Here are some healthy beliefs about mistakes and failure.

Notice how you feel as you read through them, especially if you react that I must be wrong and that these beliefs couldn’t possibly be healthy.

If you have such a response, know that you’ve been wrongly indoctrinated on the subject of mistakes and failure, which is why you’re such a dyed-in-the-wool perfectionist.

  • Everyone makes mistakes, and I’m no different.
  • The world won’t fall apart if I make a mistake or fail, even when I try my hardest.
  • Failure is normal and natural and cannot be avoided.
  • I can do something imperfectly without failing at it.
  • I don’t need to excel at everything, and I can choose where I wish to and where I don’t.
  • I’m lovable and expect to be loved as a flawed human being.

Forget about always doing your best

The truth is you don’t need to be perfect at anything or everything.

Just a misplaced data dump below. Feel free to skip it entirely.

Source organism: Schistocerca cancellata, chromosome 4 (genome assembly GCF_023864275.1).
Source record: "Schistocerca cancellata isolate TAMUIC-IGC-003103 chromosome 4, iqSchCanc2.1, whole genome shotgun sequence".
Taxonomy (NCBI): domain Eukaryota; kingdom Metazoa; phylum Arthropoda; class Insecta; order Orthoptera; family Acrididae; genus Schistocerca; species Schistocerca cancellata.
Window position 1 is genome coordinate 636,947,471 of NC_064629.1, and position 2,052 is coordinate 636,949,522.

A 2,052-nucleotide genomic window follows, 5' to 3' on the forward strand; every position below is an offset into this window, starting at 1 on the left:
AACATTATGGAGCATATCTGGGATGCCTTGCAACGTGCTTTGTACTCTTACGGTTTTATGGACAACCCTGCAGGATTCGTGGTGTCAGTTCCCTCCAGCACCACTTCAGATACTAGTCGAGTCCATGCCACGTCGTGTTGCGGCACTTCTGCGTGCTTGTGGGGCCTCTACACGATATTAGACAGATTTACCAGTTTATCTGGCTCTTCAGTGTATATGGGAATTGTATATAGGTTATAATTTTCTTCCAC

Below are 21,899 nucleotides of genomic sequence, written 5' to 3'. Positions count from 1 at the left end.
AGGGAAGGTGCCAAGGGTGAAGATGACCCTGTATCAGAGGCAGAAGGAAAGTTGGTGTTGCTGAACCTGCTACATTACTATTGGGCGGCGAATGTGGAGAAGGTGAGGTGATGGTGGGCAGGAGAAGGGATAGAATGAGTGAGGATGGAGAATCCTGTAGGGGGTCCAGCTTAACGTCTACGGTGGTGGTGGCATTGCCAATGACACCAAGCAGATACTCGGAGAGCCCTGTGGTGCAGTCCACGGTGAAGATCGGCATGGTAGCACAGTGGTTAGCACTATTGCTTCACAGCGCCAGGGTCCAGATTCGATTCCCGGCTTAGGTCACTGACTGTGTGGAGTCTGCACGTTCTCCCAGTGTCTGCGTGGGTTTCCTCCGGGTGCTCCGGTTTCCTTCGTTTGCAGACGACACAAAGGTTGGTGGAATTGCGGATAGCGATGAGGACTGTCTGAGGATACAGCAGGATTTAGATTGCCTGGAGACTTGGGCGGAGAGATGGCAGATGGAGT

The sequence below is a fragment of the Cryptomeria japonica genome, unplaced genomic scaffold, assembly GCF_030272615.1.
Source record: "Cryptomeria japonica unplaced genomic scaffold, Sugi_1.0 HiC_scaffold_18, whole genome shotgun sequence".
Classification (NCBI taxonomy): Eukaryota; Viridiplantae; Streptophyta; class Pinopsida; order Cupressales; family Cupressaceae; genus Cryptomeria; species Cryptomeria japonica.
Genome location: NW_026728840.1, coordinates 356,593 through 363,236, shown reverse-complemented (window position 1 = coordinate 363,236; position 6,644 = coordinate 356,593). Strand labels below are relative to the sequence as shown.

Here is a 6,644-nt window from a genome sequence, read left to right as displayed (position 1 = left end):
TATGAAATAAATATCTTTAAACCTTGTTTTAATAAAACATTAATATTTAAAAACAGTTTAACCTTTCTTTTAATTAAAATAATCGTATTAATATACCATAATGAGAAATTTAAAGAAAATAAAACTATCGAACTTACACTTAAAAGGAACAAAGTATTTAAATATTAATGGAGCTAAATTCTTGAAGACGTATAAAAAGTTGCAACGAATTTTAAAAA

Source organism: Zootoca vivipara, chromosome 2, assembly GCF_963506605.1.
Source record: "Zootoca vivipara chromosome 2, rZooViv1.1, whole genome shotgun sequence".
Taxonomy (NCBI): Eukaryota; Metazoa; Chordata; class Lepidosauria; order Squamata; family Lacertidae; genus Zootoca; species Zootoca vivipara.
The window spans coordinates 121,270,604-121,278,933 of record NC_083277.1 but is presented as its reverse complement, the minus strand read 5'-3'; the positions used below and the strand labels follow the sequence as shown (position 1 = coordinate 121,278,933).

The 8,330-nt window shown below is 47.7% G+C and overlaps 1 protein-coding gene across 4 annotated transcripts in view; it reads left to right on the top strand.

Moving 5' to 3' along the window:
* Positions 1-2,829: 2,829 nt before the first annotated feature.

My father brought me up according to the adage, “Good, better, best, never let it rest, ‘til the good is better and the better is the best.”

I spent half a lifetime shedding that unhelpful piece of advice, though I have absolutely no doubt that my loving father meant well by encouraging me to live by it.

I guess he was raised with the same expectation and that, as a highly competent, successful man, he never questioned it.

Why not start from the premise that you will do some things well in your life and some poorly?

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You have strengths and weaknesses like the rest of us, and your success or failure in an activity has nothing to do with your value as a human being.